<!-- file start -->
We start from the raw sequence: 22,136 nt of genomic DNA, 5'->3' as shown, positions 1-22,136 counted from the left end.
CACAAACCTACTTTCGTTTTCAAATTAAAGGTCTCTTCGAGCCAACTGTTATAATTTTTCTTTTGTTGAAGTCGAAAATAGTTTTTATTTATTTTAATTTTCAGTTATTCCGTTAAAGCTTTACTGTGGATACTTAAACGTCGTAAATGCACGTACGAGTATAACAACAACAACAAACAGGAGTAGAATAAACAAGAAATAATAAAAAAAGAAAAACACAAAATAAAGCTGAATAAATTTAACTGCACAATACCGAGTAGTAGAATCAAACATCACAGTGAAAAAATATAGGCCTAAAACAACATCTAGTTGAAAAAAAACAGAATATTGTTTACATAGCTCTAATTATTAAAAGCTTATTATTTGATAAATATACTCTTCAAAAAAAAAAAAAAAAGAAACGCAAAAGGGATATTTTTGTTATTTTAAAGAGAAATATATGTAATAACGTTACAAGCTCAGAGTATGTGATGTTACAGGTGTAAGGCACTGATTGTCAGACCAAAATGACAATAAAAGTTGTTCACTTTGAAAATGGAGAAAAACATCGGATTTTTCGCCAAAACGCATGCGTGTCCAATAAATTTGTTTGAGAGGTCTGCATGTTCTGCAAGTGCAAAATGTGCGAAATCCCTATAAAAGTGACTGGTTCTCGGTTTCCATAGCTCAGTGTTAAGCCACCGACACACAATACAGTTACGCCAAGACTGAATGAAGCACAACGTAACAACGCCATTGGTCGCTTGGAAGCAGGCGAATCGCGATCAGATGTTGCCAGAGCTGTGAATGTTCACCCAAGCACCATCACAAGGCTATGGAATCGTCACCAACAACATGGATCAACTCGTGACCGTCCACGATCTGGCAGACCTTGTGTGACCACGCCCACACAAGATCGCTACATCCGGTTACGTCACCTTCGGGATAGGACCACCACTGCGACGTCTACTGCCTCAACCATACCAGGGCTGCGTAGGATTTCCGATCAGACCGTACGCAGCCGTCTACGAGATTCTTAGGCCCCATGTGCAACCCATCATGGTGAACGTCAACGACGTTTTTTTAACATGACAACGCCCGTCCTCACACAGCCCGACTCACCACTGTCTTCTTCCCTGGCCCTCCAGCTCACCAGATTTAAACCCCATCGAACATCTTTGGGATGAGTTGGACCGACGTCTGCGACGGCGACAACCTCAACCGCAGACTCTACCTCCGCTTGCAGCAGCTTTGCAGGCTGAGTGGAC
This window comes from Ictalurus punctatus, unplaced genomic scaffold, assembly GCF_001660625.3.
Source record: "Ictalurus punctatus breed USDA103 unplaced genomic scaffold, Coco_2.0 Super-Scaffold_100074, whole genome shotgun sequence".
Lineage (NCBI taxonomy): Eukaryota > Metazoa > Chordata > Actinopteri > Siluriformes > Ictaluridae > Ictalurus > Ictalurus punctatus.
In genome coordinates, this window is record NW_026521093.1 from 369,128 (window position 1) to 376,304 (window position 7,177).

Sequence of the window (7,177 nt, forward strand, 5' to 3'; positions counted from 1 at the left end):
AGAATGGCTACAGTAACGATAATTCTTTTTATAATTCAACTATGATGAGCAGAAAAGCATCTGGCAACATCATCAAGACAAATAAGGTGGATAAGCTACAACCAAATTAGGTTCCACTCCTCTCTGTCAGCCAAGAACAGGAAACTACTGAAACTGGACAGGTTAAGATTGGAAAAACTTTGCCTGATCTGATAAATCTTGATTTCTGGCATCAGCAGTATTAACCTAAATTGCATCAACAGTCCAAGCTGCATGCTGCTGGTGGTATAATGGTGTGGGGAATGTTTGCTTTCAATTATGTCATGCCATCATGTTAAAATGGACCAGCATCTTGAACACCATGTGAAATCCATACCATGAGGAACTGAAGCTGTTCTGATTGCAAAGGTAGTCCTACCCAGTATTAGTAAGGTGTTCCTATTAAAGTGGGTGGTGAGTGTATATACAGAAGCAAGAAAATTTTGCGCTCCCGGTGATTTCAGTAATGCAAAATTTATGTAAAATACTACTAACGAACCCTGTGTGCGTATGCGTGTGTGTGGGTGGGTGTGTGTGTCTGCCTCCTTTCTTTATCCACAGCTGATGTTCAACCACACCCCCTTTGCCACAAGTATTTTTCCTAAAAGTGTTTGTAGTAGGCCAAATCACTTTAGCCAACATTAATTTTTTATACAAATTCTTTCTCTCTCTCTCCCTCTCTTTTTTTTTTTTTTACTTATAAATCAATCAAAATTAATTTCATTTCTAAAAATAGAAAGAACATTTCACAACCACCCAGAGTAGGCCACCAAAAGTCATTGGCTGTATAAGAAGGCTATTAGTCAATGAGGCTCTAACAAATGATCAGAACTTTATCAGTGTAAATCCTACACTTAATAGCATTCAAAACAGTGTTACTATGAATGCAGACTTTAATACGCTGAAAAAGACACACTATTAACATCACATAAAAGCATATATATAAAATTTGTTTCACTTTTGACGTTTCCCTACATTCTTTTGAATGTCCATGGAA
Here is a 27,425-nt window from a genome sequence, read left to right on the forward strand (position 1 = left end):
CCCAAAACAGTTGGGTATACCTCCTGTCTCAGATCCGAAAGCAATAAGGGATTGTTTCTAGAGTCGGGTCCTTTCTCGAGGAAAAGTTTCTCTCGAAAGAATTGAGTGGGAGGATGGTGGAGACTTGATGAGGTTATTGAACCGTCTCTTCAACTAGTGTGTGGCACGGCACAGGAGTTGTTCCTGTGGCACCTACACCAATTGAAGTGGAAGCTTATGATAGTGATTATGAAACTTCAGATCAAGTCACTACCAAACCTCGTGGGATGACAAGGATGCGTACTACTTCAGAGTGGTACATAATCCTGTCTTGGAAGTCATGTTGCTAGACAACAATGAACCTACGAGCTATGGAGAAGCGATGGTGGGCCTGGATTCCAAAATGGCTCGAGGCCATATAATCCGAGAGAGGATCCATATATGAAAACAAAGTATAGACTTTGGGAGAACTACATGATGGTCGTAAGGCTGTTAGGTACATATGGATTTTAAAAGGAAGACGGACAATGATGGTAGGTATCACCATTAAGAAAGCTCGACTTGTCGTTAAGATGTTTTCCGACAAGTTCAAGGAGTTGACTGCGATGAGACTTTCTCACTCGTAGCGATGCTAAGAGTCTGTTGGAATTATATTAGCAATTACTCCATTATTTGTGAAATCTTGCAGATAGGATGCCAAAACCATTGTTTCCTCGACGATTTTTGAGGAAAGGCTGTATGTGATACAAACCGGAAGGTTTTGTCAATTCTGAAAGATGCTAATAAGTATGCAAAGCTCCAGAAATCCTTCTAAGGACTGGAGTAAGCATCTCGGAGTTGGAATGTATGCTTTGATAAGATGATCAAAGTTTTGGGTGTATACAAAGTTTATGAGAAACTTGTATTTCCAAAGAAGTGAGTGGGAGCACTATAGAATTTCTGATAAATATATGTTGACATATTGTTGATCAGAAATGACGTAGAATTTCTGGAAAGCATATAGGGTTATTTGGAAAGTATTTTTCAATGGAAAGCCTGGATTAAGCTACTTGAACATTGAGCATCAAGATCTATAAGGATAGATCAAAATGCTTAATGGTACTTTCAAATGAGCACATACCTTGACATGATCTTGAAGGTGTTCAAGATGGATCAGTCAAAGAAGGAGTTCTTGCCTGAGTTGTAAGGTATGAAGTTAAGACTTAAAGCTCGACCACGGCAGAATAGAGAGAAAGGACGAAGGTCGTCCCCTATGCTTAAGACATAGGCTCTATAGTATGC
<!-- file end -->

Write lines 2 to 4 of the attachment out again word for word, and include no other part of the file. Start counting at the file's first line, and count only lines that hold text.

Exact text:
CACAAACCTACTTTCGTTTTCAAATTAAAGGTCTCTTCGAGCCAACTGTTATAATTTTTCTTTTGTTGAAGTCGAAAATAGTTTTTATTTATTTTAATTTTCAGTTATTCCGTTAAAGCTTTACTGTGGATACTTAAACGTCGTAAATGCACGTACGAGTATAACAACAACAACAAACAGGAGTAGAATAAACAAGAAATAATAAAAAAAGAAAAACACAAAATAAAGCTGAATAAATTTAACTGCACAATACCGAGTAGTAGAATCAAACATCACAGTGAAAAAATATAGGCCTAAAACAACATCTAGTTGAAAAAAAACAGAATATTGTTTACATAGCTCTAATTATTAAAAGCTTATTATTTGATAAATATACTCTTCAAAAAAAAAAAAAAAAGAAACGCAAAAGGGATATTTTTGTTATTTTAAAGAGAAATATATGTAATAACGTTACAAGCTCAGAGTATGTGATGTTACAGGTGTAAGGCACTGATTGTCAGACCAAAATGACAATAAAAGTTGTTCACTTTGAAAATGGAGAAAAACATCGGATTTTTCGCCAAAACGCATGCGTGTCCAATAAATTTGTTTGAGAGGTCTGCATGTTCTGCAAGTGCAAAATGTGCGAAATCCCTATAAAAGTGACTGGTTCTCGGTTTCCATAGCTCAGTGTTAAGCCACCGACACACAATACAGTTACGCCAAGACTGAATGAAGCACAACGTAACAACGCCATTGGTCGCTTGGAAGCAGGCGAATCGCGATCAGATGTTGCCAGAGCTGTGAATGTTCACCCAAGCACCATCACAAGGCTATGGAATCGTCACCAACAACATGGATCAACTCGTGACCGTCCACGATCTGGCAGACCTTGTGTGACCACGCCCACACAAGATCGCTACATCCGGTTACGTCACCTTCGGGATAGGACCACCACTGCGACGTCTACTGCCTCAACCATACCAGGGCTGCGTAGGATTTCCGATCAGACCGTACGCAGCCGTCTACGAGATTCTTAGGCCCCATGTGCAACCCATCATGGTGAACGTCAACGACGTTTTTTTAACATGACAACGCCCGTCCTCACACAGCCCGACTCACCACTGTCTTCTTCCCTGGCCCTCCAGCTCACCAGATTTAAACCCCATCGAACATCTTTGGGATGAGTTGGACCGACGTCTGCGACGGCGACAACCTCAACCGCAGACTCTACCTCCGCTTGCAGCAGCTTTGCAGGCTGAGTGGAC
This window comes from Ictalurus punctatus, unplaced genomic scaffold, assembly GCF_001660625.3.
Source record: "Ictalurus punctatus breed USDA103 unplaced genomic scaffold, Coco_2.0 Super-Scaffold_100074, whole genome shotgun sequence".